Let me explain to you why it is hypocritical to say that Islamophobia is a simple result of “rational disagreement” with the tenets of Islam and not the distrust of people who look different from “normal” Americans.
Consider this CNN story which documents another hate crime perpetrated by Islamophobic individuals. Again and again, we are witnessing how Islamophobia falls on non-Muslims such as Sikhs, who are not Muslim but “look Muslim.” Sikh men are often selected for attacks because they have a beard and wear a turban in accordance with their faith.
Although the Sikh turban signifies commitment to justice and dignity, the physical appearance of a Sikh is often ignorantly conflated with images of “Muslim terrorists,” some of whom also wear turbans. Ultimately, linking such features of “Muslimness” means that people who are not Muslim are also subjected to violence as a result of the racialization of Islam.
The conflation of Sikhs and Muslims shows how shallow Islamophobia can be – Sikhism does not share Islam’s Abrahamic lineage and has no direct connection to Islam, unlike Judaism or Christianity. Sikhs also do not originate from anywhere in the Middle East, but from the Punjab region of India.
Nevertheless, Sikhs are conflated with “terrorists” for the over-simplified reason that the turban – one of the most common forms of headgear in the world – is associated with the Middle East and ultimately Islam.
While turbans are commonplace in many Muslim-majority countries, there is no similar requirement to wear a turban in the Islamic tradition. These cases suggest that one does not actually have to “be” a Muslim in any theological or cultural sense to be singled out for assault. Rather, what matters is how one looks, and whether those “looks” are conflated with Islam and Muslims.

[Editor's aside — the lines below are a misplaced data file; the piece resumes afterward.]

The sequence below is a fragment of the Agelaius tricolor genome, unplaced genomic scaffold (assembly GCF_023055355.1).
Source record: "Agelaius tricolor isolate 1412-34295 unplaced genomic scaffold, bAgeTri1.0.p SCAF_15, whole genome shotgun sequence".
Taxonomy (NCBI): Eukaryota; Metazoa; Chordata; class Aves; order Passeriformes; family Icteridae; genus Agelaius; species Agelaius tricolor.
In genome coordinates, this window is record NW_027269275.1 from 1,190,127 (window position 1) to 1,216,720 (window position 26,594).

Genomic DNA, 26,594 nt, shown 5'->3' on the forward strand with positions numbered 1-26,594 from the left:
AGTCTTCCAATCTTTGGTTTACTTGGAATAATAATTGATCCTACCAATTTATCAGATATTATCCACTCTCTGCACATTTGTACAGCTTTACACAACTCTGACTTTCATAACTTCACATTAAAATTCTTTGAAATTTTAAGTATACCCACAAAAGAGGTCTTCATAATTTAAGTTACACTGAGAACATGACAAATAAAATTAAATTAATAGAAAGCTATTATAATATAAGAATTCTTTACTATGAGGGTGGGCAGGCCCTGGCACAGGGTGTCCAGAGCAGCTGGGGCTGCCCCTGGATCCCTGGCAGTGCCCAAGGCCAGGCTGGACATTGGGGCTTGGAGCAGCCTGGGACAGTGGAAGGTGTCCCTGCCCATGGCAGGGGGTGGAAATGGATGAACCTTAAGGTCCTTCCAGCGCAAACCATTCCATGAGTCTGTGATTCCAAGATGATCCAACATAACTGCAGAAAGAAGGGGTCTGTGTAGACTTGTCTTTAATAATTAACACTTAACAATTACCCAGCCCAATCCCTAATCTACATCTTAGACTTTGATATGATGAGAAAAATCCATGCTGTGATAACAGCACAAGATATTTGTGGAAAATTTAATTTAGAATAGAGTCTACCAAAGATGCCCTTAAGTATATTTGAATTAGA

In the first month after 9/11, the Sikh Coalition, an advocacy and civic rights organization, documented more than 300 cases of violence and discrimination against Sikhs in the United States. It is now 2017 and many Sikhs say that they feel no safer in this country, primarily because of the continued conflation between Sikhs and Islam.
2 thoughts on “Attacks on Sikhs Prove Islamophobia is More Than “Rational Disagreement” With Islam”
This proves no such thing. The attack could have been Sikhophobic, xenophobic, racist or indeed Islamophobic by mistaken identity. There is nothing in the story to indicate it was the latter. What names was the victim called? We don’t know.
It seems Craig Considine sees Islamophobia wherever he looks, jumping to his preferred conclusion on the basis of the turban which could have been completely incidental.